After reviewing Sevara #0 last year, I never expected that the first full installment of the series would take place in a society that is a throwback to ancient and medieval culture with a few darker twists. The people follow the dictates of Mitan, who is hailed as a god, and humans are divided into kings and prones/slaves. When a young woman dares to run away from the palace, the king retaliates by cutting off the villagers’ water supply, condemning them to death by dehydration if the runaway is not found within three days. The royal hunters track the girl down, but a mysterious woman prevents her death and recapture. This protector possesses abilities greater than most humans, but why is she here and how will her presence affect the fate of the rebellious slave girl?
I expected Sevara #1 to pick up in the same universe as the intro material, so I was thrown off a little by the jump in timeline (It’s not completely clear yet whether Sevara has gone back in time or if Earth has regressed to a less industrialized state); however, the story sets up some interesting predicaments about the role of women in this world (The first question Sevara faces from two different characters is “Where is your husband?” which she finds ridiculous!) and how the protagonist’s past actions have created the problematic current society. It also shows the beginning of a strong bond between Sevara and the young woman she saves and shares her abilities with, which echoes the relationship she had with the young woman in issue #0.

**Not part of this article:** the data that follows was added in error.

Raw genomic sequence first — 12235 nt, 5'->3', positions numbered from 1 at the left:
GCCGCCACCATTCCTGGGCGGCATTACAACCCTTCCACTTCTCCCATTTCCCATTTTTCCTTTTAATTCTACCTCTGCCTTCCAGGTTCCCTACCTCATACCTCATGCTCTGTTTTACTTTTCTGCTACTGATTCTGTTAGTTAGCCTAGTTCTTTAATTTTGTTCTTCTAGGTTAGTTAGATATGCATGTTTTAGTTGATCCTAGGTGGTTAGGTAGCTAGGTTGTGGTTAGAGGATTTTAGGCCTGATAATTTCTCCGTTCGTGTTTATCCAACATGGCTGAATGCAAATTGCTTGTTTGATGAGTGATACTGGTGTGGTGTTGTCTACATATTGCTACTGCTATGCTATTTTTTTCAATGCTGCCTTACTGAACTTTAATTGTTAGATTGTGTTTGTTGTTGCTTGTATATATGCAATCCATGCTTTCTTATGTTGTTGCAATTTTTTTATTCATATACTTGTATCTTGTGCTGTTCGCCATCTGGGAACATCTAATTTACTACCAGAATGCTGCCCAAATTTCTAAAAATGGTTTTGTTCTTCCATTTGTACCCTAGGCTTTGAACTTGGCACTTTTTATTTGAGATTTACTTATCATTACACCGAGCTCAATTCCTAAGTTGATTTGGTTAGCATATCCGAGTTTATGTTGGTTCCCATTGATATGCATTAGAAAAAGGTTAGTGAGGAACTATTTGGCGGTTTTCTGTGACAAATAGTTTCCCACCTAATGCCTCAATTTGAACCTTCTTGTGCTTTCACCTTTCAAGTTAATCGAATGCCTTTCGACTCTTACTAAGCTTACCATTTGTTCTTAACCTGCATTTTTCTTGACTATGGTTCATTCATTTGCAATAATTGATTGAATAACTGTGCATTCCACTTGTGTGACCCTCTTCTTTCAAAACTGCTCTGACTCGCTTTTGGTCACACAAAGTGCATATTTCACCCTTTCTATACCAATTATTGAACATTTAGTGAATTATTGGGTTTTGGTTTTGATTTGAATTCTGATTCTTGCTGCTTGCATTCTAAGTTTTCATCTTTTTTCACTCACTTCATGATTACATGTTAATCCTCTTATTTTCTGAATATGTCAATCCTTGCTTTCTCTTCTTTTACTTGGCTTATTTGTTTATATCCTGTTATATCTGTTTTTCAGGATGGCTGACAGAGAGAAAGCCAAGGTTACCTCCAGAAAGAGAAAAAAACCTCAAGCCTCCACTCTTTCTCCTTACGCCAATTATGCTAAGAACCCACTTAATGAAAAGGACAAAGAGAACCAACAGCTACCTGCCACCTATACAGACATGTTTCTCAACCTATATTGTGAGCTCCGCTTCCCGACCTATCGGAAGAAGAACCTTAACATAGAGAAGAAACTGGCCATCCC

Overall, men get treated pretty badly in Sevara #1. The king abuses his people in the name of Mitan and a broken heart, and the villagers are willing to turn on one of their own for daring to buck the status quo. There are hints of deeper character development for some of the major players, though. They just seemed fairly one note so far; however, I expect to be pleasantly surprised by how complex they will become over the course of the story.
The cover image of Sevara worried me a little. I feared that the proposed tale of female empowerment would actually be a cheesecake fest; however, the creators proved me wrong, because while the costumes are a bit on the skimpy side, both men and women (at least amongst the prones) receive equal treatment. Also, Sevara comments on the rescued girl’s clothing, although belly dance outfit might not be the best way to describe the faux animal fur number, and suggests finding more appropriate garments (slightly hilarious given the heroine’s garb!). Overall, both the artwork and coloring enhance the storytelling well, and readers will appreciate them both.
I’m not entirely certain what to think of the first full issue of Sevara since it’s so diametrically different from my expectations. It’s a strong story with excellent artwork, and I’m not sure where it’s going. I’m just a little disappointed to not get more of the story from issue #0; however, maybe I’m shooting myself in the foot. This plot promises intriguing developments and more insights in Sevara, so I definitely want to be along for the ride.
4 Cracks about Cave Girls out of 5